I saw this question today, it asks how many triangles are in this picture.

I don’t know how to solve this (without counting directly), though I guess it has something to do with some recurrence.

How can count the number of all triangles in the picture ?

**Answer**

Say that instead of four triangles along each edge we have $n$. First count the triangles that point up. This is easy to do if you count them by top vertex. Each vertex in the picture is the top of one triangle for every horizontal grid line below it. Thus, the topmost vertex, which has $n$ horizontal gridlines below it, is the top vertex of $n$ triangles; each of the two vertices in the next row down is the top vertex of $n-1$ triangles; and so on. This gives us a total of

$$\begin{align*}

\sum_{k=1}^nk(n+1-k)&=\frac12n(n+1)^2-\sum_{k=1}^nk^2\\

&=\frac12n(n+1)^2-\frac16n(n+1)(2n+1)\\

&=\frac16n(n+1)\Big(3(n+1)-(2n+1)\Big)\\

&=\frac16n(n+1)(n+2)\\

&=\binom{n+2}3

\end{align*}$$

upward-pointing triangles.

The downward-pointing triangles can be counted by their by their bottom vertices, but it’s a bit messier. First, each vertex not on the left or right edge of the figure is the bottom vertex of a triangle of height $1$, and there are $$\sum_{k=1}^{n-1}=\binom{n}2$$ of them. Each vertex that is not on the left or right edge or on the slant grid lines adjacent to those edges is the bottom vertex of a triangle of height $2$, and there are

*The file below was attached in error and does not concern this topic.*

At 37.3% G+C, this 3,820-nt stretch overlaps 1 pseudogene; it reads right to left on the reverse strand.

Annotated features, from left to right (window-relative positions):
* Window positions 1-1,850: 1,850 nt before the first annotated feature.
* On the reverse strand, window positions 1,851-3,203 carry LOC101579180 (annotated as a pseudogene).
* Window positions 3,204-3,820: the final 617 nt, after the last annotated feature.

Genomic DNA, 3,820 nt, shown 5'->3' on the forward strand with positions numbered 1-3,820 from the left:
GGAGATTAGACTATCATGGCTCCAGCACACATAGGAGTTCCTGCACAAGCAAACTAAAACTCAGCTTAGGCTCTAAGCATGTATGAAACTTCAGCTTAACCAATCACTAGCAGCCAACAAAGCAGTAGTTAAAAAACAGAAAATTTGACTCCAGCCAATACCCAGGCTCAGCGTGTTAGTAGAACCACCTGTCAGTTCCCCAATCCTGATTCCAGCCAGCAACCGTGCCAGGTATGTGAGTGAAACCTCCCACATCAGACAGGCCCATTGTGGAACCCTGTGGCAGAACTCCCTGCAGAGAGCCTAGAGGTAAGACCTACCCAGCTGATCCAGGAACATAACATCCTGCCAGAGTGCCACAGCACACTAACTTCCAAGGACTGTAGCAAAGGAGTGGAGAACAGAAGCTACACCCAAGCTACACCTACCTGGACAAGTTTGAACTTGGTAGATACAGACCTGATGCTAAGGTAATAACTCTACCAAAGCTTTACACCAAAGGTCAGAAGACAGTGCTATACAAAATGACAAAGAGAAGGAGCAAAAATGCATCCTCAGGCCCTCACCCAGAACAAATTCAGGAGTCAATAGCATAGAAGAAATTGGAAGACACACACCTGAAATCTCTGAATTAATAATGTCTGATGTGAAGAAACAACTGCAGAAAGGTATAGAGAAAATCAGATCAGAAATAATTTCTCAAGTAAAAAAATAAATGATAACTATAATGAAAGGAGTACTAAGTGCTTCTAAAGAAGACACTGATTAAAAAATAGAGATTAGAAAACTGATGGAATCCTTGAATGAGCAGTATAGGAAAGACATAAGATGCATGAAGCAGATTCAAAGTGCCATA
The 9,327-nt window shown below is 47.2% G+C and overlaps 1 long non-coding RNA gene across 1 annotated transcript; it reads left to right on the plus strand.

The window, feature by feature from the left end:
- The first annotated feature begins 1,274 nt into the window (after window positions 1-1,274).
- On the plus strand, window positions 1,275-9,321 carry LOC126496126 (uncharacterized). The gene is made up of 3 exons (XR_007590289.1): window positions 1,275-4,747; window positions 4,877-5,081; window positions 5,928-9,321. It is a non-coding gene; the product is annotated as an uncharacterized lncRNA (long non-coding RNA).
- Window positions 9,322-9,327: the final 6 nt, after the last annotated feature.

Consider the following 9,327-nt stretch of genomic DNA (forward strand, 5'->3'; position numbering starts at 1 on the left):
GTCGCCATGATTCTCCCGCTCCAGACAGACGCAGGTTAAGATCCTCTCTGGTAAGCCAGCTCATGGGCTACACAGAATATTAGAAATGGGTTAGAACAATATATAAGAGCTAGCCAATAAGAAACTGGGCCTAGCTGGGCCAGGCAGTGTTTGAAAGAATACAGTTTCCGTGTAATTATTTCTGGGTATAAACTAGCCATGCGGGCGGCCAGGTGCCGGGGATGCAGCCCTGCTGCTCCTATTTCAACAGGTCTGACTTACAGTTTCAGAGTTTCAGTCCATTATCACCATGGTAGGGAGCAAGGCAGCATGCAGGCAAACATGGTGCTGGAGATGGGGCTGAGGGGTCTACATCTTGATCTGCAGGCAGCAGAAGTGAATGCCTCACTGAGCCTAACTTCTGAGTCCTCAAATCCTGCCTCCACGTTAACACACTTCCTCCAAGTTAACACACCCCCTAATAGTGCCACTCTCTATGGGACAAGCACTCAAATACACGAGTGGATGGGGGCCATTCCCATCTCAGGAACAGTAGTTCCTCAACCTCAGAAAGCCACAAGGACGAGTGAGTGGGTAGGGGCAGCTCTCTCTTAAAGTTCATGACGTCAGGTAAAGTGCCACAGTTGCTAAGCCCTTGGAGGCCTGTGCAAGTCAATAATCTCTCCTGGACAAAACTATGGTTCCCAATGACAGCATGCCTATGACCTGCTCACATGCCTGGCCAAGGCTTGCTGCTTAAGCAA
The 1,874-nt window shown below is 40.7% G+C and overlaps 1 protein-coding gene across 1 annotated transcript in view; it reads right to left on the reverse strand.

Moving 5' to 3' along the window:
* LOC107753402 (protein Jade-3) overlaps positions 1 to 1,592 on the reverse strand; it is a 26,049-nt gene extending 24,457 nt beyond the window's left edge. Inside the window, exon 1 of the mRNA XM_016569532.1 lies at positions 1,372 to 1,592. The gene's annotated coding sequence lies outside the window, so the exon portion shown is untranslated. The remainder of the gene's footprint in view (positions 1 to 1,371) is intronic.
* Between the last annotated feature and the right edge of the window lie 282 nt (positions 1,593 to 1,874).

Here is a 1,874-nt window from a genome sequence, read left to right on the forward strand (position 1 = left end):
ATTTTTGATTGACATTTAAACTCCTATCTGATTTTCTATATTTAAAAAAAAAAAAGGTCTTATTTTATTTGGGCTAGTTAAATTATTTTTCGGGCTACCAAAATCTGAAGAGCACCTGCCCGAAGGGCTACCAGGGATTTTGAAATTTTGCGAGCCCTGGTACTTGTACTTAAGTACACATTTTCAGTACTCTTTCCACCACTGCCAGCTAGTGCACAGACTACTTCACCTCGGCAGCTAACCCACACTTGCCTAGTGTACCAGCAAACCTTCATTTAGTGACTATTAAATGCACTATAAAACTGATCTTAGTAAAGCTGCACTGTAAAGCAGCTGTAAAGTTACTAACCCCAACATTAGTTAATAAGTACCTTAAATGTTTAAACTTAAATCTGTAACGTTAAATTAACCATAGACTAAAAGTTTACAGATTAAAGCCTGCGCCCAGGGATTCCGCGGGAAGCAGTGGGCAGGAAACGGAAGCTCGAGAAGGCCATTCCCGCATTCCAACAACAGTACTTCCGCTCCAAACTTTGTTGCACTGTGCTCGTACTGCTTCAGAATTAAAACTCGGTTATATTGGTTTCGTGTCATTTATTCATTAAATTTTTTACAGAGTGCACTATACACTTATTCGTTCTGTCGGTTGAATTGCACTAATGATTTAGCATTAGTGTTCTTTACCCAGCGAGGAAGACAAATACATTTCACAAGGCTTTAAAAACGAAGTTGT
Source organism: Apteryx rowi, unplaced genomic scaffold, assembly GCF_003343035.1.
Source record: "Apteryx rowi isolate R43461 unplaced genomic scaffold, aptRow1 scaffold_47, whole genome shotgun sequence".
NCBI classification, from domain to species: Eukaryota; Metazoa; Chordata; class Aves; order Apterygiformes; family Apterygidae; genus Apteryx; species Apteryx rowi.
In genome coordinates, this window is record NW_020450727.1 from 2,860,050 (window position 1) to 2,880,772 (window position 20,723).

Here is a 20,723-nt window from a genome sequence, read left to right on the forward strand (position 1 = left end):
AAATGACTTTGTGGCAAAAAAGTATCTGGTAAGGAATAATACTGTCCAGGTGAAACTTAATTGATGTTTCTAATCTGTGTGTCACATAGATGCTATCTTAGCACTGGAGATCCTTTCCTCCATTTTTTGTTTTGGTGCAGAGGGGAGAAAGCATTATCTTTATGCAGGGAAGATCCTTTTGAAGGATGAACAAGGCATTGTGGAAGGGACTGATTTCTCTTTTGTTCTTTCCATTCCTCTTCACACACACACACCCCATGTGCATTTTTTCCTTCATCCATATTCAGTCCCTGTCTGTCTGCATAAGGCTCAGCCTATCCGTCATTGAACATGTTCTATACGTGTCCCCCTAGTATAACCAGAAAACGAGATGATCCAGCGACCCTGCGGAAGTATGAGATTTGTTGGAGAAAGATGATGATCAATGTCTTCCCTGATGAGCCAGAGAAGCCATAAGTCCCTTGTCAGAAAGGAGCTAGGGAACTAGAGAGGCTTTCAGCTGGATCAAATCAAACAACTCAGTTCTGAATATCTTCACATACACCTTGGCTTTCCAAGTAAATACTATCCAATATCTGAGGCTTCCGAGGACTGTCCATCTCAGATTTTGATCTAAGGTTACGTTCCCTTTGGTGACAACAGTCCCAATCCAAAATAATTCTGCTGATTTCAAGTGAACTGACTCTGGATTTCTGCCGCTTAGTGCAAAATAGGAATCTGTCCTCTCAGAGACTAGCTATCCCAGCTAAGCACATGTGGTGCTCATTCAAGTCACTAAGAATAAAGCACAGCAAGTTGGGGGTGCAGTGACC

$$\sum_{k=1}^{n-3}k=\binom{n-2}2$$ of them. In general each vertex that is not on the left or right edge or on one of the $h-1$ slant grid lines nearest each of those edges is the bottom vertex of a triangle of height $h$, and there are

$$\sum_{k=1}^{n+1-2h}k=\binom{n+2-2h}2$$ of them.

**Algebra beyond this point corrected.**

The total number of downward-pointing triangles is therefore

$$\begin{align*}

\sum_{h\ge 1}\binom{n+2-2h}2&=\sum_{k=0}^{\lfloor n/2\rfloor-1}\binom{n-2k}2\\

&=\frac12\sum_{k=0}^{\lfloor n/2\rfloor-1}(n-2k)(n-2k-1)\\

&=\frac12\sum_{k=0}^{\lfloor n/2\rfloor-1}\left(n^2-4kn+4k^2-n+2k\right)\\

&=\left\lfloor\frac{n}2\right\rfloor\binom{n}2+2\sum_{k=0}^{\lfloor n/2\rfloor-1}k^2-(2n-1)\sum_{k=0}^{\lfloor n/2\rfloor-1}k\\

&=\left\lfloor\frac{n}2\right\rfloor\binom{n}2+\frac13\left\lfloor\frac{n}2\right\rfloor\left(\left\lfloor\frac{n}2\right\rfloor-1\right)\left(2\left\lfloor\frac{n}2\right\rfloor-1\right)\\

&\qquad\qquad-\frac12(2n-1)\left\lfloor\frac{n}2\right\rfloor\left(\left\lfloor\frac{n}2\right\rfloor-1\right)\;.

\end{align*}$$

Set $\displaystyle m=\left\lfloor\frac{n}2\right\rfloor$, and this becomes

$$\begin{align*}

&m\binom{n}2+\frac13m(m-1)(2m-1)-\frac12(2n-1)m(m-1)\\

&\qquad\qquad=m\binom{n}2+m(m-1)\left(\frac{2m-1}3-n+\frac12\right)\;.

\end{align*}$$

This simplifies to $$\frac1{24}n(n+2)(2n-1)$$ for even $n$ and to

$$\frac1{24}\left(n^2-1\right)(2n+3)$$ for odd $n$.

The final figure, then is

$$\binom{n+2}3+\begin{cases}

\frac1{24}n(n+2)(2n-1),&\text{if }n\text{ is even}\\\\

\frac1{24}\left(n^2-1\right)(2n+3),&\text{if }n\text{ is odd}\;.

\end{cases}$$

**Attribution***Source : Link , Question Author : Belgi , Answer Author : Brian M. Scott*